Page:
Canada's electoral history from 1867 to today

And they keep winning, and winning, and winning!

by Maurice Y. Michaud (he/him)

IWilfrid Laurier, 1874
Public domain, McCord Museumntroducing the most elected person in Canada!

You might be thinking to yourself, "If that's the case, why have I never seen this man?" But you have, since he has been on multiple versions of the Canadian five dollar bill since 1972. You are simply not used to seeing Canada's seventh prime minister, H.C. Wilfrid Laurier (1841–1919), when he was still 22 years away from becoming the head of government. (By the way, he will be losing his place on our currency later in the 2020s.)

Indeed, this photo was taken in 1874, the year he began his first term as the federal member for Drummond—Arthabaska. From 1867 to the early 1870s, politicians were allowed to sit in both the federal and provincial legislatures in what was known as the "double mandate," but given that the practice was abolished in Québec starting in 1874, Laurier cut short his first and only term at the legislative assembly in which he represented that same riding provincially for two-and-a-half years.

He ran 21 times and won 18 of those races, but that impressive record is misleading for two reasons.

  1. A member who was being appointed to the cabinet for the first time had to resign his seat and win it back in a ministerial by-election. As successful as Laurier's electoral record eventually became, at the time he was one of the rare ones to lose such a by-election, so he had to run in another one a month later to gain back a seat in the Commons, which he did in Québec East instead of Drummond—Arthabaska on November 28, 1877. In other words, three of his races were in by-elections that were mere formalities normally won with little or no acclamation.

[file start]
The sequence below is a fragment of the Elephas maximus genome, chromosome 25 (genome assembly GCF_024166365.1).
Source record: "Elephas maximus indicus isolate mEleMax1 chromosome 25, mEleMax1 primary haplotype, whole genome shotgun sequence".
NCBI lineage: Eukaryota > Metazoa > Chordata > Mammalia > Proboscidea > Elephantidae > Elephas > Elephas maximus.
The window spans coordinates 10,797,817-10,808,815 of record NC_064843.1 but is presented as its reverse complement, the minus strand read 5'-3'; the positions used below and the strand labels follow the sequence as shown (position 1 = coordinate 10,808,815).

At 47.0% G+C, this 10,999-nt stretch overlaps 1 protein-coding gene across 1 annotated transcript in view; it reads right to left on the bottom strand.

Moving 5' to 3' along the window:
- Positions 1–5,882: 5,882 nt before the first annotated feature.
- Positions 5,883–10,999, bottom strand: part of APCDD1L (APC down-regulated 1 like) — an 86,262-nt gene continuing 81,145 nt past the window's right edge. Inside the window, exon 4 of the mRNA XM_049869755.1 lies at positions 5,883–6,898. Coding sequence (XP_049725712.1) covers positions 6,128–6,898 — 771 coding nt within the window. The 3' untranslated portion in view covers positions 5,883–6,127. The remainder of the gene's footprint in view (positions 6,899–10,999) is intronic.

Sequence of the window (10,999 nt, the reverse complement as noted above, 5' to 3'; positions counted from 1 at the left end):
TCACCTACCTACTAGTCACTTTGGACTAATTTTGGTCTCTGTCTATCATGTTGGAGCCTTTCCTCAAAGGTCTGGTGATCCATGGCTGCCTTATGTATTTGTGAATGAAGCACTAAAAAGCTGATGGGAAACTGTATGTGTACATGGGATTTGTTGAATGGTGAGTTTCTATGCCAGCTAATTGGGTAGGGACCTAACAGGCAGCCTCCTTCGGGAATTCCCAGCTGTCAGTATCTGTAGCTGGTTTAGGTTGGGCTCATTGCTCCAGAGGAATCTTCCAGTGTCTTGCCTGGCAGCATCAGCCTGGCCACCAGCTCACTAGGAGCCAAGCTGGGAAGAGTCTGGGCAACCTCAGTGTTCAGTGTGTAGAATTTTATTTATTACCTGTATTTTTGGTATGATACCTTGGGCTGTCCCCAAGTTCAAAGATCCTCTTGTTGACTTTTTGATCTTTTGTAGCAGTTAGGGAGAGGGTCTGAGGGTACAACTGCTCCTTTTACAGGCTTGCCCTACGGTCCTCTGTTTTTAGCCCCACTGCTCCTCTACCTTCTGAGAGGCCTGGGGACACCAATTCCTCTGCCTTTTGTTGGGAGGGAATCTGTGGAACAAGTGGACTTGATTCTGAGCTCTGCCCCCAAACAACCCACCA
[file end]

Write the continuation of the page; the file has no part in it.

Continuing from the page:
2. While the double mandate had been abolished, a man — because they were all men at that time — could run in more than one riding in the same general election to ensure he would not find himself without a seat. After bitterly discovering how easily that could happen, Laurier "double ran" in 1896, 1904, 1908, and 1911. Usually, if a man won more than one seat, he would select one to keep. However, after his 1908 double run, Laurier continued to sit for the City of Ottawa riding for a year while sitting for Québec East, and, after the 1911 general election, he sat for both Soulanges and Québec East for the entire six years of the 12th Parliament from 1911 to 1917.
Taking into account his 7 years, 7 months and 20 days of overlaps, he served as a parliamentarian for 44 years, 11 months and 7 days, and died in office as the leader of the Official Opposition on February 17, 1919, at the age of 77.



© 2022 Maurice Y. Michaud :: PoliCan.ca
Pub.: 17 Jun 2022 22:09
Rev.: 23 Jul 2022 19:38 (but data revised dynamically)